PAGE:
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Coping with Financial Crisis: USA in the 1930s Price Fishback University of Arizona.

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Presentation on theme: "Coping with Financial Crisis: USA in the 1930s Price Fishback University of Arizona."— Presentation transcript:

1 Coping with Financial Crisis: USA in the 1930s Price Fishback University of Arizona

2 Focus Long list of contributors to the Great Depression Contributions of Monetary and Fiscal Policy – To the U.S. Contraction – To The Recovery, – To the Second Dip of

3 1930s Monetary Policy Overview Mistake-filled Decade: Little Debate – Deflationary Policy in – Slow reactions to Bank Failures, – Doubling of Reserve Requirements, Why? – Too Much Emphasis on Gold Standard – Failure to Perceive Tightness of Policy Fed did not see impact of deflation on investors’ attitudes Fed perceived many troubled banks to be unsound Shock Therapy by Leaving Gold Standard How Much Causal Effect? 20-80% 3

4 Fiscal Policy Overview Keynesian Stimulus Never Tried – Large Rise in Government Spending Both Hoover and Roosevelt – BUT Increases in Taxation to Match – Both Interested in Balanced Budgets Macro Discussion: – 1933 Rise in Spending part of Policy Shock in 1933: Reversing Deflationary Expectations Govt Spending Really more About Differences Across States Most Successful Policies at Improving Welfare – Public Works and Relief Spending on various Measures of Welfare – Farm Programs Did more Harm than Good. 4

5 Monetary Policy Friedman and Schwartz, Monetary History of the United States OMOs Too Little, Too Late 5

6 6 Big Spikes in Failures FED waited until 1932 To Run Large Purchase of $1 Billion over 5 months Value of Deposits Suspended OMO bond Purchases

7 DISCOUNT RATE POLICY Fed Cut Rates Until after Britain left Gold in 9/31 7

8 Why so Recalcitrant? Emphasis on Gold Standard support – Offsetting Gold Flows and not enough attention domestically – All Agree played significant role. – Countries Freed from Gold Standard Recovered Temin and Wigmore, Eichengreen, Kindleberger 8

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10 Why Ignore Domestic Problems? Real Bills Doctrine – Let Commercial Activity and Banks Determine their needs – Weak Banks Failing Fed Did not recognize policy as tight. Cut Nominal Discount Rate Never Mention Deflation Effect on Real Interest Rates in their Discussions 10

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12 12 In 1920s Fed Sees Many Bank Suspensions of Small, weak unit banks, Deposit Losses Very Low Even 1931 spike, little spike in Lost Deposits

13 What the Fed Saw No Mention of Deflation Causing Real Rates to Be High 13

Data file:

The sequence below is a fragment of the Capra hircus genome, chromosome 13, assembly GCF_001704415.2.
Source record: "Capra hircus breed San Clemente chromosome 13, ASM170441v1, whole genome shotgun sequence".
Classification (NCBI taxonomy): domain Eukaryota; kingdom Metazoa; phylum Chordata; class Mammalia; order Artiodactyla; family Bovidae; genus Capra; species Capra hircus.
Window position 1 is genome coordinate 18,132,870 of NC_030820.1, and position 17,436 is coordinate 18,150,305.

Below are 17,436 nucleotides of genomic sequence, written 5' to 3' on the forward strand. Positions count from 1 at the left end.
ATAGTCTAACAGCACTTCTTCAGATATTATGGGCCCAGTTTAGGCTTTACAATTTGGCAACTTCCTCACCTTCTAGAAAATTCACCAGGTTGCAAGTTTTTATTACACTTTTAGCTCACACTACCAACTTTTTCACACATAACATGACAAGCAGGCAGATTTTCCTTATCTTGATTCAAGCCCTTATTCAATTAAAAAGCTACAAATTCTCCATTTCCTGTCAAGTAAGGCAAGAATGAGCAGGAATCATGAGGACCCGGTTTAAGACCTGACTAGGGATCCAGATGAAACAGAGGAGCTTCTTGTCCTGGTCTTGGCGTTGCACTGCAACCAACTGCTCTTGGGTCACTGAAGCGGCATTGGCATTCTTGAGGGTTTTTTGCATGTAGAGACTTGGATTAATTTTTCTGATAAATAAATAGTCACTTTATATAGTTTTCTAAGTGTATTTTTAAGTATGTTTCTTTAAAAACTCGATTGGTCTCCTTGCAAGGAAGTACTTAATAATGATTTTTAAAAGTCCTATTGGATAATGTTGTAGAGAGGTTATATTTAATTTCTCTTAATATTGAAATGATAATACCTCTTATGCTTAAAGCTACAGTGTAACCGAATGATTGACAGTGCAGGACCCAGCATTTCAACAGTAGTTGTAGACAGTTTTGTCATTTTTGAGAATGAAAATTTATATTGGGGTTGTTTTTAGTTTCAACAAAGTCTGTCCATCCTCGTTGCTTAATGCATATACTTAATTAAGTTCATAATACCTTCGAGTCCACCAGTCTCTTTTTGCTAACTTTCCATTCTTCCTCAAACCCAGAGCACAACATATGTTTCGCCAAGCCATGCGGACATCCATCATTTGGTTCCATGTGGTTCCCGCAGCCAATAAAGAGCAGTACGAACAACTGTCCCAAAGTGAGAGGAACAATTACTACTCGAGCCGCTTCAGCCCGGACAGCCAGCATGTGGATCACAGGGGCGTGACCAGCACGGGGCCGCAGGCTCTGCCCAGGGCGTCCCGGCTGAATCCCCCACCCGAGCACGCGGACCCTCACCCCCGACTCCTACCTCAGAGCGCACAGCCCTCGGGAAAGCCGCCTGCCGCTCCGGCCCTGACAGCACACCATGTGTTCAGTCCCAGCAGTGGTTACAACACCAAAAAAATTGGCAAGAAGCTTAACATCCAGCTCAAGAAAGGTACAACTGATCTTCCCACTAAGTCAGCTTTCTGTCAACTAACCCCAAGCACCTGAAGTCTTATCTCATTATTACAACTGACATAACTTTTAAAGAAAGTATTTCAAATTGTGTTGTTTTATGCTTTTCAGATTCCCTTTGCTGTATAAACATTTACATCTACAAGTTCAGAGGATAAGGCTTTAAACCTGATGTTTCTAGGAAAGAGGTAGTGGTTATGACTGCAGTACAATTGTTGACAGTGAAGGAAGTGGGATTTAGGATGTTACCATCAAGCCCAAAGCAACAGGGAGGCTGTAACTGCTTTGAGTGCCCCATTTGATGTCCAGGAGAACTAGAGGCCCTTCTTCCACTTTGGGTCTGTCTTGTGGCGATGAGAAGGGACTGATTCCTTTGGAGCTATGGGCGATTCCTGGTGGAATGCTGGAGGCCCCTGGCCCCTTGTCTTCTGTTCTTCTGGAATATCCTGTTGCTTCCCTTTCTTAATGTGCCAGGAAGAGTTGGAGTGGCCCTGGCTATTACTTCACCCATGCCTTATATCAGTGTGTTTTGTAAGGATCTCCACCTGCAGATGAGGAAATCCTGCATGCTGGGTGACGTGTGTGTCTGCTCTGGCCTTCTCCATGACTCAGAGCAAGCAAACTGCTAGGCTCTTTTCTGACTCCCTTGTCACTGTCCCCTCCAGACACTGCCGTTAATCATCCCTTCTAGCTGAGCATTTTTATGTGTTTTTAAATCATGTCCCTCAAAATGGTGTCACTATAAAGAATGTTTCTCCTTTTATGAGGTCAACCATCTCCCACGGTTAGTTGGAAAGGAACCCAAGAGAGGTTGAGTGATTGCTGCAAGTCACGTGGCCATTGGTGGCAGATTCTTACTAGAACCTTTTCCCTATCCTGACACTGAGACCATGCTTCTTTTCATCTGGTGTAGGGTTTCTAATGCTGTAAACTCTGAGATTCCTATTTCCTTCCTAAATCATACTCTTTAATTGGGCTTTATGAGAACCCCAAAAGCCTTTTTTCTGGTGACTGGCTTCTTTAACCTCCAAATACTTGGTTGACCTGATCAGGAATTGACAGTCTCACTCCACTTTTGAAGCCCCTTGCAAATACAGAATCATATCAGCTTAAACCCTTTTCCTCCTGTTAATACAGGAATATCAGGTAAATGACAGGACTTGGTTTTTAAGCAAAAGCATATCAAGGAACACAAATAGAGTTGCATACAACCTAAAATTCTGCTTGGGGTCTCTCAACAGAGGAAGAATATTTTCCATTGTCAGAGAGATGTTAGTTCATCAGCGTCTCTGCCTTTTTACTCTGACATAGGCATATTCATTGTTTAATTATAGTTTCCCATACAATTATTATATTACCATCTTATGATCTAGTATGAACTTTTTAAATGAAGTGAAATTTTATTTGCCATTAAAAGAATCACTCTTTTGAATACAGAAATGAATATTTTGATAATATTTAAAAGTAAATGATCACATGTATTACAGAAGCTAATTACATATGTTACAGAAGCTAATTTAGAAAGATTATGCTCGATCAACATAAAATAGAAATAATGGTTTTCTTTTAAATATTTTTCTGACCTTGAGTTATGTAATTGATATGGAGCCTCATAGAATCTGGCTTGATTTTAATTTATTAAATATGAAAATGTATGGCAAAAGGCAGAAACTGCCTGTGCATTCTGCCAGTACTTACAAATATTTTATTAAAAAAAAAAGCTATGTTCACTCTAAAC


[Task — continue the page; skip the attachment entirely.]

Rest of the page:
14 What the Borrowers Felt Nearly Triple Next Highest Real Rate After

15 Second Dip Reserve Requirements Fed given control under Banking Act of 1935 In 1936 worried about overheated recovery Banks holding excess reserves and worried if lent them out, inflation would develop Doubled Reserve Requirements in 3 steps 8/1/36, 3/1/37, 5/1/37 Banks no trust for Fed as Lender of Last Resort Continued to Hold Excess Reserves, Credit Dried Up 15

16 16 Money Supply Blue strongly correlated With Real Output Red

17 Recent Estimates of Impact in DSGE models Build a Dynamic Stochastic General Equilibrium Model of Economy – Infinite-Lived Households choosing consumption and assets – Firms maximize profits as hire household members – Capital accumulation process. – Add inefficiencies: sticky wages, credit limits – Choose parameters – Solve and do policy simulations 17

18 Consensus on Money Effects At a minimum it can account for 20 percent of the problems (Cole and Ohanian) Estimates range as high as percent (Bordo, Erceg, and Evans 2000; Christiano, Motta, Restagno 2003) Many estimates in between Bernanke Chari, Kehoe, McGrattan

19 Microeconomic Evidence Tale of two Feds in Mississippi (Richardson/Troost) – St. Louis Real Bills – Atlanta Bagehot’s rule in panics – Fewer Bank failures in Atlanta district – Expanded wholesale sales. William McChesney Martin, Sr. 19

20 Shock Therapy Eggertsson (2009) Temin and Wigmore (1990) Roosevelt Broke Deflationary Expectations in 1933 – Move off Gold Standard – Fed’s lower Discount Rate and OMOs – Spending more – Push for high prices – Eggertsson model claims explains 80 percent of recovery 20

21 Fiscal Policy Hoover and Roosevelt Administrations Increased Outlays – Hoover the old-fashioned way Roads, rivers, harbors, flood control Real spending up 88 percent – Roosevelt in many new ways Relief, farm programs, new agencies Real spending up 68 Percent , Adds another 6% from Tax Revenues Declined 31-33, Rose Afterward 21

22 Outlays 22

23 Not Keynesian Stimulus Find Keynesian Misperception everywhere Keynes, Alva Hansen, E. Cary Brown, Larry Peppers all say it wasn’t Essence shown in Figure 7 23

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25 Real Action Was in States, Counties, Cities New Studies Show 1) Don’t Treat Each Program Same – Relief and Public Works (positive) – Farm Payments to Reduce Output (slight negative) 2) Some crowding out of private employment as move from to ) State Level multipliers – $1 of G leads to $0.8 to $1.4 in income. – 1.4 to 1.6 for Pub works and Relief. Neg. Farm > 25